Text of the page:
”CRISPR has created this excitement and infusion of capital and allowed for the advent of new technology and advancements in a lot of genome engineering technologies,” says Lamm. “Sometimes it’s multiple edits to a gene, and sometimes it’s even doing DNA synthesis, where we’re writing a piece of DNA, editing it, and swapping that in.” 

The work that Lamm and Church are spearheading in the Colossal laboratory is pushing the frontier of how CRISPR is being used in the real world, according to Pask. 

“Nobody is using the technology on the same scale that Colossal is. This is the next level. And to do that, it requires a lot of finessing of those tools. That’s what has been the game changer for us – we needed to engage with real cutting-edge technology to bring these projects to life.” 

Balancing the tension between open-source academia and providing returns and profit to investors is a tightrope Lamm seems at ease walking. 

University of Melbourne Epigenetics Professor Andrew Pask and Colossal Biosciences Founder Ben Lamm, in Sydney Australia

“If there are applications for human health care, then we are monetising.” The 41-year-old entrepreneur points to Form Bio, a life sciences software platform spun out of Colossal last year. It raised $30 million in its Series A funding round.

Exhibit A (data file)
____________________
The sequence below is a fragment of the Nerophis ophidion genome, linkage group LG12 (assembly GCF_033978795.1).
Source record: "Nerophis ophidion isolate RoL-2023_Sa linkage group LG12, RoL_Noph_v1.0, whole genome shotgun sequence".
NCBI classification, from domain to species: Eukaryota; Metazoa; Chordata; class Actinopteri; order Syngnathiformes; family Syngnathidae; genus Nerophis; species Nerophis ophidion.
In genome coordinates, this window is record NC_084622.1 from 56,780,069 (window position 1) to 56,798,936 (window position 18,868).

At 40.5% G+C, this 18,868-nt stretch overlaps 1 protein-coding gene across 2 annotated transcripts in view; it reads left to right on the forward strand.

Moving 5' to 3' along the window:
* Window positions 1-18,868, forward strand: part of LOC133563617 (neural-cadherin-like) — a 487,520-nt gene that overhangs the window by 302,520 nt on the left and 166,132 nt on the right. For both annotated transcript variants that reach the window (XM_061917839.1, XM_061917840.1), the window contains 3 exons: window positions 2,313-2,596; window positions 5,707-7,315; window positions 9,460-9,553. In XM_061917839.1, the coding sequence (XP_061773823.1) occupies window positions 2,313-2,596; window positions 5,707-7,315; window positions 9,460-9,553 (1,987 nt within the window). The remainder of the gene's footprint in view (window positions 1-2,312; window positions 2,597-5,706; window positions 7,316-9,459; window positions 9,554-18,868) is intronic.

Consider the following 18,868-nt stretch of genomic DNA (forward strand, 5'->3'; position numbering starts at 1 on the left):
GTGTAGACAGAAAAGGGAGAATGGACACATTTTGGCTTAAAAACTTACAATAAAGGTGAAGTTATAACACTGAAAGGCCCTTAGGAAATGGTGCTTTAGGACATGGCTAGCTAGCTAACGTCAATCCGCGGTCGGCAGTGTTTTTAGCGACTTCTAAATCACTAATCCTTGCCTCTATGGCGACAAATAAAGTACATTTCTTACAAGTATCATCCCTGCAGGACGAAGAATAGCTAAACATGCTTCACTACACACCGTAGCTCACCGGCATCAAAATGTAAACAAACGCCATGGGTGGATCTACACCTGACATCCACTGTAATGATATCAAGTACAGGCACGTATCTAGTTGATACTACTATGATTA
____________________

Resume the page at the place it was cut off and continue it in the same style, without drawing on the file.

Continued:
“Anything we do that has an application to conservation, we are giving that technology to nonprofits, conservation groups and governments,” says Lamm. 

Pask says this makes it easy for him to work with the Colossal corporation because the tools he is developing are related to conservation and, therefore, are open-source, allowing him to publish academically. He recalls his initial meeting with Lamm and the synergy that the two felt about solving de-extinction despite being from very different backgrounds. 

“I’m honed in on the critical issues we must solve to do this. And I think Ben’s superpower is his ability to break down these complex big issues into achievable units. It was amazing how quickly you could distil down what I spent 20 years learning,” says Pask. 

In addition to working closely with the scientific community, Lamm has prioritised engaging with other stakeholders who would be impacted by de-extincting the woolly mammoth. 

Given the implications of reintroducing a 3-meter, 6-tonne mammoth into an ecosystem that has not lived for 4000 years, Lamm says it has been very important to listen to multiple perspectives. 

“[What] we learned very early on was to work with groups like private landowners, local government, and indigenous groups,” says Lamm, who recently visited North Dakota after a mammoth tusk and bones were found in a lignite mine.